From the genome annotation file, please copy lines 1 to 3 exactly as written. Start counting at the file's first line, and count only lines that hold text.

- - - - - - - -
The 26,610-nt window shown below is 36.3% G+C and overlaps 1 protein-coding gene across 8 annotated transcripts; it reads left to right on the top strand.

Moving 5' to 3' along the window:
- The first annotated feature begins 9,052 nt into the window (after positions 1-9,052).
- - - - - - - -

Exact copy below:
The 26,610-nt window shown below is 36.3% G+C and overlaps 1 protein-coding gene across 8 annotated transcripts; it reads left to right on the top strand.

Moving 5' to 3' along the window:
- The first annotated feature begins 9,052 nt into the window (after positions 1-9,052).